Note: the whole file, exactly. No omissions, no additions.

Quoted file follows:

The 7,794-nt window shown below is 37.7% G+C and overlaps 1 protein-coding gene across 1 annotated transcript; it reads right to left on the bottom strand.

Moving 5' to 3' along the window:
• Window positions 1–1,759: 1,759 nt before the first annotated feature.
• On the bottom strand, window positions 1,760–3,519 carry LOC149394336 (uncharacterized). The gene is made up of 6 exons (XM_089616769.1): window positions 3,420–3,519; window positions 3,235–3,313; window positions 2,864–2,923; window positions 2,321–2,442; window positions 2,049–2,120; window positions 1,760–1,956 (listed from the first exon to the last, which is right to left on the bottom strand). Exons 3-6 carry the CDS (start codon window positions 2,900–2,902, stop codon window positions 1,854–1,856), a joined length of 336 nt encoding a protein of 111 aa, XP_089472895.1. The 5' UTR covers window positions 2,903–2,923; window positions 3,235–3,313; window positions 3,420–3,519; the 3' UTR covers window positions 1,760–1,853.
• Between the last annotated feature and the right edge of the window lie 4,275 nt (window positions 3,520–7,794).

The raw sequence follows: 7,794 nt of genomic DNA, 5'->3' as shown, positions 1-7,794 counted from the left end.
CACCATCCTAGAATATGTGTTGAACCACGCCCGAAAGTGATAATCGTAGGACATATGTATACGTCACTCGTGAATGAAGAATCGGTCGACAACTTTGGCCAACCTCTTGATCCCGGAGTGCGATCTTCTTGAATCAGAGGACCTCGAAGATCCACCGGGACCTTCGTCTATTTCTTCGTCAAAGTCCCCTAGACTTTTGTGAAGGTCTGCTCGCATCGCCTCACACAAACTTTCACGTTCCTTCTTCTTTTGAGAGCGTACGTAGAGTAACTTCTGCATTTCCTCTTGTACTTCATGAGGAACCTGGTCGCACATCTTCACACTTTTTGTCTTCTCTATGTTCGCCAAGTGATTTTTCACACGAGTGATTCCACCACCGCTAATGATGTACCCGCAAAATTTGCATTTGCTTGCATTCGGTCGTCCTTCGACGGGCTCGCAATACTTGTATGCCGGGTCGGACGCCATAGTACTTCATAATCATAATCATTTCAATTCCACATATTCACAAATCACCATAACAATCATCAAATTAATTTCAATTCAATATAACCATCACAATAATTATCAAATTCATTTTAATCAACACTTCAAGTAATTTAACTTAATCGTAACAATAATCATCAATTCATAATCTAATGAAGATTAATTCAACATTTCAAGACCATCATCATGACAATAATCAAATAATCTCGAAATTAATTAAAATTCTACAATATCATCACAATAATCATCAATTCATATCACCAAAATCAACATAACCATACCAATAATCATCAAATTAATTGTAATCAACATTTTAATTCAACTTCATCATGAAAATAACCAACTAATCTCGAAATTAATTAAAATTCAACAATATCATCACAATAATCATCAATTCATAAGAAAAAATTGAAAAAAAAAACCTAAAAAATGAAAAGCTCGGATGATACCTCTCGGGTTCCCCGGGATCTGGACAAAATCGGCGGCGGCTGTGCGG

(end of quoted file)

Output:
The 7,794-nt window shown below is 37.7% G+C and overlaps 1 protein-coding gene across 1 annotated transcript; it reads right to left on the bottom strand.

Moving 5' to 3' along the window:
• Window positions 1–1,759: 1,759 nt before the first annotated feature.
• On the bottom strand, window positions 1,760–3,519 carry LOC149394336 (uncharacterized). The gene is made up of 6 exons (XM_089616769.1): window positions 3,420–3,519; window positions 3,235–3,313; window positions 2,864–2,923; window positions 2,321–2,442; window positions 2,049–2,120; window positions 1,760–1,956 (listed from the first exon to the last, which is right to left on the bottom strand). Exons 3-6 carry the CDS (start codon window positions 2,900–2,902, stop codon window positions 1,854–1,856), a joined length of 336 nt encoding a protein of 111 aa, XP_089472895.1. The 5' UTR covers window positions 2,903–2,923; window positions 3,235–3,313; window positions 3,420–3,519; the 3' UTR covers window positions 1,760–1,853.
• Between the last annotated feature and the right edge of the window lie 4,275 nt (window positions 3,520–7,794).

The raw sequence follows: 7,794 nt of genomic DNA, 5'->3' as shown, positions 1-7,794 counted from the left end.
CACCATCCTAGAATATGTGTTGAACCACGCCCGAAAGTGATAATCGTAGGACATATGTATACGTCACTCGTGAATGAAGAATCGGTCGACAACTTTGGCCAACCTCTTGATCCCGGAGTGCGATCTTCTTGAATCAGAGGACCTCGAAGATCCACCGGGACCTTCGTCTATTTCTTCGTCAAAGTCCCCTAGACTTTTGTGAAGGTCTGCTCGCATCGCCTCACACAAACTTTCACGTTCCTTCTTCTTTTGAGAGCGTACGTAGAGTAACTTCTGCATTTCCTCTTGTACTTCATGAGGAACCTGGTCGCACATCTTCACACTTTTTGTCTTCTCTATGTTCGCCAAGTGATTTTTCACACGAGTGATTCCACCACCGCTAATGATGTACCCGCAAAATTTGCATTTGCTTGCATTCGGTCGTCCTTCGACGGGCTCGCAATACTTGTATGCCGGGTCGGACGCCATAGTACTTCATAATCATAATCATTTCAATTCCACATATTCACAAATCACCATAACAATCATCAAATTAATTTCAATTCAATATAACCATCACAATAATTATCAAATTCATTTTAATCAACACTTCAAGTAATTTAACTTAATCGTAACAATAATCATCAATTCATAATCTAATGAAGATTAATTCAACATTTCAAGACCATCATCATGACAATAATCAAATAATCTCGAAATTAATTAAAATTCTACAATATCATCACAATAATCATCAATTCATATCACCAAAATCAACATAACCATACCAATAATCATCAAATTAATTGTAATCAACATTTTAATTCAACTTCATCATGAAAATAACCAACTAATCTCGAAATTAATTAAAATTCAACAATATCATCACAATAATCATCAATTCATAAGAAAAAATTGAAAAAAAAAACCTAAAAAATGAAAAGCTCGGATGATACCTCTCGGGTTCCCCGGGATCTGGACAAAATCGGCGGCGGCTGTGCGG